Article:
New Delhi: The Union power ministry has given the go-ahead to state-owned power utility NTPC Ltd to intervene in the gas dispute between Reliance Industries Ltd (RIL) and Reliance Natural Resources Ltd (RNRL) pending before the Supreme Court (SC).
It could further complicate the case, especially if NTPC does follow through and its intervention contradicts the government petition filed by the petroleum and natural gas ministry in the apex court on 18 July, demanding scrapping a private gas supply agreement between Mukesh Ambani, who controls RIL, and brother Anil Ambani, who heads RNRL.
Awaiting feedback: NTPC’s R.S. Sharma says the firm has sought the attorney general’s opinion on the government’s petition in the case.
“NTPC can intervene in the Supreme Court in the RIL-RNRL case to safeguard its interests. It is up to them to decide a course of action,” said Hari Shankar Brahma, Union power secretary.
NTPC has already sought legal opinion from India’s attorney general on the government’s petition in the case. Based on the feedback, it may intervene in the case between the firms promoted by the estranged Ambani brothers, as reported by Mint on 22 July.
“We are awaiting the attorney general’s opinion,” said R.S. Sharma, chairman and managing director of NTPC.
Questions emailed to the external spokesperson of RIL remained unanswered at the time of writing this story, while the Reliance-Anil Dhirubhai Ambani Group, which controls RNRL, declined comment.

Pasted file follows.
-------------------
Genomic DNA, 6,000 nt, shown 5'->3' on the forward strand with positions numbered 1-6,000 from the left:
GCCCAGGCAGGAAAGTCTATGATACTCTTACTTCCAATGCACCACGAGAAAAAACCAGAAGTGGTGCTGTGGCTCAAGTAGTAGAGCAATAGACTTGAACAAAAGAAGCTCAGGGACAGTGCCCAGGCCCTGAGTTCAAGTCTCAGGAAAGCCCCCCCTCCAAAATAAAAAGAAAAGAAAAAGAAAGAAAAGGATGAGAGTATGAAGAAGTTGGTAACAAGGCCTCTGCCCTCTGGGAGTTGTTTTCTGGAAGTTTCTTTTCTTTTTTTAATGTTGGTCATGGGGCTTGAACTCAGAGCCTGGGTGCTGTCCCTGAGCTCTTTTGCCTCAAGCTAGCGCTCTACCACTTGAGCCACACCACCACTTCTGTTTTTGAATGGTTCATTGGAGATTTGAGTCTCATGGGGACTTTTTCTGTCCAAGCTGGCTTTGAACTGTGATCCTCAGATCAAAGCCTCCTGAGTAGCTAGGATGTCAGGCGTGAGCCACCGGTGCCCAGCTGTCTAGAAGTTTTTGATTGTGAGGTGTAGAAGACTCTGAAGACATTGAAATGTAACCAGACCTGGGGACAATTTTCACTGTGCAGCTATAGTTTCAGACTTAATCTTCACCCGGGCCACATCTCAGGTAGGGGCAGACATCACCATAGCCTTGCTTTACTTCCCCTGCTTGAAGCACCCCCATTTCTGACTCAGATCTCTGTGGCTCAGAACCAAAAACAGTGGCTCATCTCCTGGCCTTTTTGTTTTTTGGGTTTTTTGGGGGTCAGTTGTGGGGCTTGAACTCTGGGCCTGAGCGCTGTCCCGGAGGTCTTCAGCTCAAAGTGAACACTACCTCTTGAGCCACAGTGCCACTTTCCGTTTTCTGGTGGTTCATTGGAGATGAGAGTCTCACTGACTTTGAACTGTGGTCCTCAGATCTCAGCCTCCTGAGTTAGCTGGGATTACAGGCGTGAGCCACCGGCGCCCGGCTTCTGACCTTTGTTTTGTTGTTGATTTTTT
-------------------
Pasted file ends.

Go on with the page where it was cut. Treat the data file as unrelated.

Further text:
In June, the Bombay high court ruled in favour of RNRL in a case involving the supply of 28 million standard cu. m a day (mscmd) of gas from the Krishna-Godavari basin’s D6 block to Dadri for 17 years at a price of $2.34 (around Rs113) per million British thermal unit (mBtu). Both RIL and RNRL then appealed the case in SC—RNRL asking for immediate execution of its agreement and RIL asking for the setting aside of the high court’s order. SC has set 1 September as the date for the next hearing.
The power ministry’s go- ahead comes at a point when Anil Ambani has criticized the petroleum ministry’s role in the gas dispute and termed its intervention in the dispute, “unnecessary”, “partisan and biased”.
The petroleum ministry’s petition referred to a memorandum of understanding (MoU) signed between the Ambanis at the time they divided the Reliance Group’s assets between themselves, and which outlines the supply of 28 mscmd of gas from RIL’s D6 block to Reliance Power Ltd’s Dadri power plant.
NTPC has reason to be concerned by the petroleum ministry’s petition because its 12 mscmd supply is also mentioned in the same MoU signed between the two brothers.
“If NTPC wants to intervene, they can. Everyone has a right to give his opinion,” said a top petroleum ministry official, who did not want to be identified since the case is sub judice.
The case between NTPC and RIL in the high court dates to December 2005 over the supply of gas about whether “there is a valid and concluded contract with RIL”. RIL had secured the bid to supply 12 mscmd of gas for the expansion of NTPC’s Kawas and Gandhar plants for 17 years at a price of $2.34 per mBtu in 2004 and had beaten Petronas-Petronet, which had quoted $4.23 per mBtu. Shell and Yemen LNG were among the other losing bidders.